DutchNed
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December 02, 2017, 05:54:33 PM
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....My advice to start: don't import your private key yet, as long as it's on paper, it's safe. Check your public address (the one starting with a 1, and most likely 34 characters long) on a block explorer such as https://blockchain.info/. Just enter it in the search field.
Don't enter your (longer) private key by mistake!

Thanks LoyceV, I took your advice and just checked the balance. And I was pleasantly surprised. No I am not a millionaire but a few thousand dollar was much more than I had expected. Looking at the value it had in 2011  (it turned out to be later then I remembered) I must have spent most of it back then except for a few dollars, maybe even less than one dollar. I contacted the friend I remember sending some, to get him into bitcoin, be he sold his years ago. And now regrets it of course. Since I have a low income and money is very tight at the moment I am tempted to sell them but I may regret that later.
What do you guys think: hold on to them a bit longer and see what happens? Since I invested only a few dollars back then there is not much risk in keeping them and see what happens in the future. What would you do in my position?
LoyceV
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December 02, 2017, 06:22:40 PM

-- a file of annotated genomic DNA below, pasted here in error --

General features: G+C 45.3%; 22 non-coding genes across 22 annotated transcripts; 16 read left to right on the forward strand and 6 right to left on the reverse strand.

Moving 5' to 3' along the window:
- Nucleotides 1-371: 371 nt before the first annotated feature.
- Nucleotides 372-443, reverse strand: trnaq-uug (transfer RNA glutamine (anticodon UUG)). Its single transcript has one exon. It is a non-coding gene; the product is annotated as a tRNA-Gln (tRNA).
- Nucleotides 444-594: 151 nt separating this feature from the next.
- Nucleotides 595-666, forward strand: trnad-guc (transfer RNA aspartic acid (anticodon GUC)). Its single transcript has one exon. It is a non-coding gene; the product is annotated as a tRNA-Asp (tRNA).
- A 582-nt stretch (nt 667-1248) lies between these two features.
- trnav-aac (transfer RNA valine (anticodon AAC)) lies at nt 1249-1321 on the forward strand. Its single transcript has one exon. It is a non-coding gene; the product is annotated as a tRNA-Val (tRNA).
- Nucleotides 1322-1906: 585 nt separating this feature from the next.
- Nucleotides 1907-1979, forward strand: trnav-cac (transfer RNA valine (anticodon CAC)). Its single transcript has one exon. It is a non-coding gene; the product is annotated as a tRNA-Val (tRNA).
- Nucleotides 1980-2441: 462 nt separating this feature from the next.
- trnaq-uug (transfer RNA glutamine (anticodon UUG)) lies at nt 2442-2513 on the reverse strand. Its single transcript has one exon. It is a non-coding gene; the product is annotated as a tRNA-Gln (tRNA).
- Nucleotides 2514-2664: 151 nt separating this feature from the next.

#10

Thanks LoyceV, I took your advice and just checked the balance. And I was pleasantly surprised. No I am not a millionaire but a few thousand dollar was much more than I had expected.
Congratulations on your new small fortune Cheesy

Quote
What do you guys think: hold on to them a bit longer and see what happens? Since I invested only a few dollars back then there is not much risk in keeping them and see what happens in the future. What would you do in my position?
When you say there's not much risk because of your low initial investment, you're looking at it the wrong way. Your initial investment is irrelevant, the current value is what you're risking now. Price Speculation is another board though.

I can only advice you what I would do, given my current knowledge: take some profit: sell a part of your coins. Sell enough to have something in your hands if the price drops, but keep enough to still have enough if the price goes up tenfold. Maybe sell 10-20% now, and do the same if the price doubles again?